BLOG & INTERVIEWS

An Interview with semi-finalist Matthew Nickel

We recently released our list of 2015 Negative Capability Press Book Competition semi-finalists. We will be posting interviews with each of the candidates.


Matthew Nickel

Matthew Nickel

Matthew Nickel, a Mid-Hudson Valley native, earned his PhD in English from the University of Louisiana at Lafayette. He is currently an Assistant Professor of English at Misericordia University in Northeast Pennsylvania. He has edited numerous anthologies of poetry, including Kentucky: Poets of Place, and his most recent books include The Leek Soup Songbook (Des Hymnagistes Press 2015) and Hemingway’s Dark Night: Catholic Influences and Intertextualities in the Work of Ernest Hemingway (New Street Communications 2013).


SW:  Let us suppose we are somewhere chatting  -- so where does this interview take place?  In a coffee shop in some city?  In a hotel lobby in Paris? In your kitchen eating chocolate chip cookies? You set the scene.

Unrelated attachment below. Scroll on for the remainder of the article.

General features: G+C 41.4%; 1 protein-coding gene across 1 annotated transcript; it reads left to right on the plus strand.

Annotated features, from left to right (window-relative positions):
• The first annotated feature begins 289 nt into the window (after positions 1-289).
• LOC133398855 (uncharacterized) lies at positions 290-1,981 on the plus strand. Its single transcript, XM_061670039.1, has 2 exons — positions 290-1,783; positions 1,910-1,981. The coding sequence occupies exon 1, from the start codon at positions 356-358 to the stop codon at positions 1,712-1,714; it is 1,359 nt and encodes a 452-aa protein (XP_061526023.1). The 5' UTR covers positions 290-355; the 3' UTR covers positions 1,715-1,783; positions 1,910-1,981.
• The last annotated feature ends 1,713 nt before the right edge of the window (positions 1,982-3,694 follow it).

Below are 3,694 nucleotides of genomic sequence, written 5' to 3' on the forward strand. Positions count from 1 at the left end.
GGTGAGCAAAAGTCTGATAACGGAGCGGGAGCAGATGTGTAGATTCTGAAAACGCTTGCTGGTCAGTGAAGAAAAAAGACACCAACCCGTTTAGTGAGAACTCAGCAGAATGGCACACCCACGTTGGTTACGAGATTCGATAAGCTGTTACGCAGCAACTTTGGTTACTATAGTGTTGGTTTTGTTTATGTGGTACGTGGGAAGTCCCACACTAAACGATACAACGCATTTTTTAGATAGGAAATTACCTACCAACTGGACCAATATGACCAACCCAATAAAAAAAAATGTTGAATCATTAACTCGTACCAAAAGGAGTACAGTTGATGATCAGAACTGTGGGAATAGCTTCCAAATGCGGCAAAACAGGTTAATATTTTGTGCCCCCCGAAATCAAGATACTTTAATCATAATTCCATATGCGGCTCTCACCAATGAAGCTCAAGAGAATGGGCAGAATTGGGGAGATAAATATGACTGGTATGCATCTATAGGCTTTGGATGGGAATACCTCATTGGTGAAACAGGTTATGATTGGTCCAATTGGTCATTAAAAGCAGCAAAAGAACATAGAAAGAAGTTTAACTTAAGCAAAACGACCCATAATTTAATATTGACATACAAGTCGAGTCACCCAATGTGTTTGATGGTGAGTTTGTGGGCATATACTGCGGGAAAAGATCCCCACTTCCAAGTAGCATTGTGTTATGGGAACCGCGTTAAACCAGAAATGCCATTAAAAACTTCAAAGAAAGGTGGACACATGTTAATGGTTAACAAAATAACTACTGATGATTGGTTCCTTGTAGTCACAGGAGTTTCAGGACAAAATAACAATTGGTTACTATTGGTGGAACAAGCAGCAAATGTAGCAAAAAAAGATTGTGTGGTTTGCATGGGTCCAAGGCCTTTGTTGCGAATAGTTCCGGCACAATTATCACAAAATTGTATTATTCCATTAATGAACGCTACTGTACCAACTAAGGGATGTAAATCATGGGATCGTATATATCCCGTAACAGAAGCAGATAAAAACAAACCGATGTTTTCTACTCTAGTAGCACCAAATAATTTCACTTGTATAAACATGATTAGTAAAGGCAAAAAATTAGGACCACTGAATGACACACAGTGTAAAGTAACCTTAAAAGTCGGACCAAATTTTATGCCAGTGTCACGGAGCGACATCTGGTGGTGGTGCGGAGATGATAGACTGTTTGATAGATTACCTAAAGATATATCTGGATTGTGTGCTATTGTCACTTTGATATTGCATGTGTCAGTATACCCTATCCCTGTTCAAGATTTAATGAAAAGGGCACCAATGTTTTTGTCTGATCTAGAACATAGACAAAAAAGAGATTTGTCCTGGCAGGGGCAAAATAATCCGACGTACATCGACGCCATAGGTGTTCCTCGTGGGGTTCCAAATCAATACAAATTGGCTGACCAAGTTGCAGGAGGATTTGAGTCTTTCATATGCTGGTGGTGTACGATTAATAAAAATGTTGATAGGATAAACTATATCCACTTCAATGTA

MN: I don’t frequent coffee shops that much, so let’s go to Paris. And instead of a hotel lobby, let’s just sit quietly in the Luxembourg Gardens watching the little children sailing their toy boats while the elders play petanque. Faulkner loved the boys with their boats. I’m not sure what he thought of petanque, but if he’s around, let’s invite him over. Maybe enjoy a salad at the Pavillon de la Fontaine with Muscadet. A band plays the Marseillaise under the trees. Light is blue. Hemingway shy by the fountain spray. Chestnut leaves. OK. Let’s talk.

SW:  What are some of your influences – books, movies, music and / or whatever else – art, travel, etc?